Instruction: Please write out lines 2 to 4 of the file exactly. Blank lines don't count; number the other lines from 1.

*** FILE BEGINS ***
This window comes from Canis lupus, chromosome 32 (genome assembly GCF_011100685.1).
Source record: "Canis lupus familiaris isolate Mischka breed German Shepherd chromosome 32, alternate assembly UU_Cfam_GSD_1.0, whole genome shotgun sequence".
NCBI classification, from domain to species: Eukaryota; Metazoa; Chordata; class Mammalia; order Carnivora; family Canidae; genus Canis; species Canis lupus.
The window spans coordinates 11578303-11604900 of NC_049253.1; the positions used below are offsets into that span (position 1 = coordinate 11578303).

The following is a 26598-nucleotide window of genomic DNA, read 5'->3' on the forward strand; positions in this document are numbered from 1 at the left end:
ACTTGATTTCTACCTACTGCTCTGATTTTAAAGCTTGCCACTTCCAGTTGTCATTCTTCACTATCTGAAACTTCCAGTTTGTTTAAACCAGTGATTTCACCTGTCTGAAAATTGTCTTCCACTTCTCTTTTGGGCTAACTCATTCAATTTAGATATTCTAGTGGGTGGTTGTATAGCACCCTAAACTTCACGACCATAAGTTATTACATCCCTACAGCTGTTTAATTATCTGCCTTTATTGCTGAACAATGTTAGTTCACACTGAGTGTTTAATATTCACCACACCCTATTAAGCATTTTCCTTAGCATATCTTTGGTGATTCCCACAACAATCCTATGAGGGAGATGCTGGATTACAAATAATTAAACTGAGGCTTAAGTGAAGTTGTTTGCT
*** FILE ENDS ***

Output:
Source record: "Canis lupus familiaris isolate Mischka breed German Shepherd chromosome 32, alternate assembly UU_Cfam_GSD_1.0, whole genome shotgun sequence".
NCBI classification, from domain to species: Eukaryota; Metazoa; Chordata; class Mammalia; order Carnivora; family Canidae; genus Canis; species Canis lupus.
The window spans coordinates 11578303-11604900 of NC_049253.1; the positions used below are offsets into that span (position 1 = coordinate 11578303).